Next steps

 

APRA invites feedback on the draft amendments and the proposal to publish a list of SFIs on the APRA website. This will be subject to a one-month public consultation. Written submissions on the proposals should be sent to policydevelopment@apra.gov.au by 2 May 2022 and addressed to the General Manager, Policy Development, Policy and Advice Division, APRA.

APRA will finalise its response and incorporate the amendments into the relevant prudential standards as soon as practicable after the consultation period. 

Yours sincerely, 

Renée Roberts 
Executive Director, Policy and Advice Division 


ATTACHMENT A: PROPOSED AMENDMENTS

 

Centralised SFI and non-SFI definitions

 

This section sets out the SFI and non-SFI definitions for each industry. Specific amendments to the definitions standards for banking and insurance have been released alongside this consultation letter.

Banking: Prudential Standard APS 001 Definitions 

Significant financial institution (SFI) means an ADI or authorised NOHC that is either:
(a)    not a foreign ADI and has total assets in excess of AUD $20 billion; or
(b)    determined as such by APRA, having regard to matters such as complexity in its operations or its membership of a group.
Non-significant financial institution (non-SFI) means an ADI or authorised NOHC that is not a significant financial institution.

General insurance: Prudential Standard GPS 001 Definitions 

Significant financial institution (SFI) means an insurer, authorised NOHC or a parent entity of a Level 2 insurance group that is either:
(a)    not a Category C insurer and has total assets in excess of AUD $10 billion; or
(b)    determined as such by APRA, having regard to matters such as complexity in its operations or its membership of a group.
Non-significant financial institution (non-SFI) means an insurer, authorised NOHC or a parent entity of a Level 2 insurance group that is not a significant financial institution.

Life insurance: Prudential Standard LPS 001 Definitions 

Significant financial institution (SFI) means a life company or registered NOHC that is either:
(a)    not an Eligible Foreign Life Insurance Company and has total assets in excess of AUD $10 billion; or
(b)    determined as such by APRA, having regard to matters such as complexity in its operations or its membership of a group.
Non-significant financial institution (non-SFI) means a life company or registered NOHC that is not a significant financial institution.

Private health insurance: Prudential Standard HPS 001 Definitions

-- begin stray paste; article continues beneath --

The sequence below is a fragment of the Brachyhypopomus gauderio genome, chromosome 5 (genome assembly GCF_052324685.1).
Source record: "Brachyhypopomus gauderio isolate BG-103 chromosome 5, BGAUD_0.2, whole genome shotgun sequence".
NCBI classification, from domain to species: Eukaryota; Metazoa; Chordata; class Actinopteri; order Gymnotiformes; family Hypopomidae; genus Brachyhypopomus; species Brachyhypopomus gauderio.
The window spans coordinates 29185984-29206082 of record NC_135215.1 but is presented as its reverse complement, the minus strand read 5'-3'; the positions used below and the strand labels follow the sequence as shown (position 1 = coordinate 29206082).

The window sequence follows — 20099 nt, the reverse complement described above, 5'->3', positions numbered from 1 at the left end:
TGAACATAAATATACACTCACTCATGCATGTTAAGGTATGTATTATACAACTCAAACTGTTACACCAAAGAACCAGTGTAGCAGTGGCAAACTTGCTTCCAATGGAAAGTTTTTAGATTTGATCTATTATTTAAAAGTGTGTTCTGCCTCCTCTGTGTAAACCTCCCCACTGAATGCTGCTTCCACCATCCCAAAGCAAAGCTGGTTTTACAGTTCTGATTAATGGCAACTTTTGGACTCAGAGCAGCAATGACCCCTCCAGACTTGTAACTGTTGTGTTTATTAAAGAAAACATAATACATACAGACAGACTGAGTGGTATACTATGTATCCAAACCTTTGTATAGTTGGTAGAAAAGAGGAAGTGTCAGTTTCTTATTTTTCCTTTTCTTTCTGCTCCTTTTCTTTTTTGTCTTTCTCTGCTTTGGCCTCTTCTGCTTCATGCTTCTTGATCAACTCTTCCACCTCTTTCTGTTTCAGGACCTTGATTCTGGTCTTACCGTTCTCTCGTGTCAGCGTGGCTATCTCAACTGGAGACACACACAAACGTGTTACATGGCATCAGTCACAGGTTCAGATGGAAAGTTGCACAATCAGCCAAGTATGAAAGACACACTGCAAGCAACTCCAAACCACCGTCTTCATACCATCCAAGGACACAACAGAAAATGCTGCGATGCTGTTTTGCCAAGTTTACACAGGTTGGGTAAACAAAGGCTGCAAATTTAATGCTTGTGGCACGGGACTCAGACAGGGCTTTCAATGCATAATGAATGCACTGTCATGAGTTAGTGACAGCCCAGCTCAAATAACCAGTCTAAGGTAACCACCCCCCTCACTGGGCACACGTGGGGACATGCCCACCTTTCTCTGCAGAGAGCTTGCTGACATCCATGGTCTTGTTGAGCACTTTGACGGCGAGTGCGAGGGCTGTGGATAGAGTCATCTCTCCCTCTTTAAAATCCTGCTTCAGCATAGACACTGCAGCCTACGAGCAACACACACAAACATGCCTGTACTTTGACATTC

Significant financial institution (SFI) means a private health insurer that either:
(a)    has total assets in excess of AUD $3 billion; or
(b)    determined as such by APRA, having regard to matters such as complexity in its operations or its membership of a group.
Non-significant financial institution (non-SFI) means a private health insurer that is not a significant financial institution.

Superannuation: for inclusion in prudential standards that use the SFI concept

Significant financial institution (SFI) means an RSE licensee that either:
(a)    has total assets in excess of AUD $30 billion in the case of a single RSE operated by an RSE licensee, or if the RSE licensee operates more than one RSE where the combined total assets of all RSEs exceeds this amount; or
(b)    is determined as such by APRA, having regard to matters such as complexity in its operations or its membership of a group.
Non-significant financial institution (non-SFI) means an RSE licensee that is not a significant financial institution.

Consequential amendments to relevant prudential standards 

 

Proposed amendments to prudential standards that currently use the SFI concept have been released alongside this consultation letter. These amendments largely focus on referencing the centralised SFI and non-SFI definitions set out above. 

Important disclosure notice – publication of submissions

 

All information in submissions will be made available to the public on the APRA website unless a respondent expressly requests that all or part of the submission is to remain in confidence.

Automatically generated confidentiality statements in emails do not suffice for this purpose.

Respondents who would like part of their submission to remain in confidence should provide this information marked as confidential in a separate attachment. 

Submissions may be the subject of a request for access made under the Freedom of Information Act 1982 (FOIA). 

APRA will determine such requests, if any, in accordance with the provisions of the FOIA. Information in the submission about any APRA-regulated entity that is not in the public domain and that is identified as confidential will be protected by section 56 of the Australian Prudential Regulation Authority Act 1998 and will therefore be exempt from production under the FOIA.

 


Footnotes

 

1 Prudential Standards CPS 190 Financial Contingency Planning and CPS 900 Resolution Planning also differentiate requirements for SFIs and non-SFIs. APRA will ensure appropriate alignment with the central SFI definition when finalising these standards. Draft Prudential Practice Guide APG 110 Capital Adequacy will also be aligned with the proposed edits to APS 110.

2 For further information on this strategic priority, refer to Information Paper - APRA’s Policy Priorities February 2022.
 

2022